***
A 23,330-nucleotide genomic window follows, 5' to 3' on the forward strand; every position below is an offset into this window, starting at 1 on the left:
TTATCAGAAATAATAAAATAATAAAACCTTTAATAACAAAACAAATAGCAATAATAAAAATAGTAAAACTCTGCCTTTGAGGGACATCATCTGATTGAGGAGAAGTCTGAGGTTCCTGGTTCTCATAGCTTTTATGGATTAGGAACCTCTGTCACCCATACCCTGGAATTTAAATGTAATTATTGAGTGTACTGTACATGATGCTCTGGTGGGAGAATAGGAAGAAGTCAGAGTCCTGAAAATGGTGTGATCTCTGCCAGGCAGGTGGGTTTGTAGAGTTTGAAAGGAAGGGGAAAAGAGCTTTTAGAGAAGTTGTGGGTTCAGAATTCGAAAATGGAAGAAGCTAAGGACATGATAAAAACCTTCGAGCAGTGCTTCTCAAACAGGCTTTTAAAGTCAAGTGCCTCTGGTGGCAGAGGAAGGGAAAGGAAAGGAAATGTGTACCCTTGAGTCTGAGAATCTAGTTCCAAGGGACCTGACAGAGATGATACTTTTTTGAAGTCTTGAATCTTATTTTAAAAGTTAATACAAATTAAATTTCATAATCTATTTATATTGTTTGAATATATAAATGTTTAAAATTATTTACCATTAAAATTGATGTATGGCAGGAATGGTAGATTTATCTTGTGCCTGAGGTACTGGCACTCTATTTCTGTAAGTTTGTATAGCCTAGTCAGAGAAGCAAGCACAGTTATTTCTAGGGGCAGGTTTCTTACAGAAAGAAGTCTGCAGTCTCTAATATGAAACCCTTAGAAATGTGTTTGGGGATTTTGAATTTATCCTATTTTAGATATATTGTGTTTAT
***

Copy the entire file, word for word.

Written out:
A 23,330-nucleotide genomic window follows, 5' to 3' on the forward strand; every position below is an offset into this window, starting at 1 on the left:
TTATCAGAAATAATAAAATAATAAAACCTTTAATAACAAAACAAATAGCAATAATAAAAATAGTAAAACTCTGCCTTTGAGGGACATCATCTGATTGAGGAGAAGTCTGAGGTTCCTGGTTCTCATAGCTTTTATGGATTAGGAACCTCTGTCACCCATACCCTGGAATTTAAATGTAATTATTGAGTGTACTGTACATGATGCTCTGGTGGGAGAATAGGAAGAAGTCAGAGTCCTGAAAATGGTGTGATCTCTGCCAGGCAGGTGGGTTTGTAGAGTTTGAAAGGAAGGGGAAAAGAGCTTTTAGAGAAGTTGTGGGTTCAGAATTCGAAAATGGAAGAAGCTAAGGACATGATAAAAACCTTCGAGCAGTGCTTCTCAAACAGGCTTTTAAAGTCAAGTGCCTCTGGTGGCAGAGGAAGGGAAAGGAAAGGAAATGTGTACCCTTGAGTCTGAGAATCTAGTTCCAAGGGACCTGACAGAGATGATACTTTTTTGAAGTCTTGAATCTTATTTTAAAAGTTAATACAAATTAAATTTCATAATCTATTTATATTGTTTGAATATATAAATGTTTAAAATTATTTACCATTAAAATTGATGTATGGCAGGAATGGTAGATTTATCTTGTGCCTGAGGTACTGGCACTCTATTTCTGTAAGTTTGTATAGCCTAGTCAGAGAAGCAAGCACAGTTATTTCTAGGGGCAGGTTTCTTACAGAAAGAAGTCTGCAGTCTCTAATATGAAACCCTTAGAAATGTGTTTGGGGATTTTGAATTTATCCTATTTTAGATATATTGTGTTTAT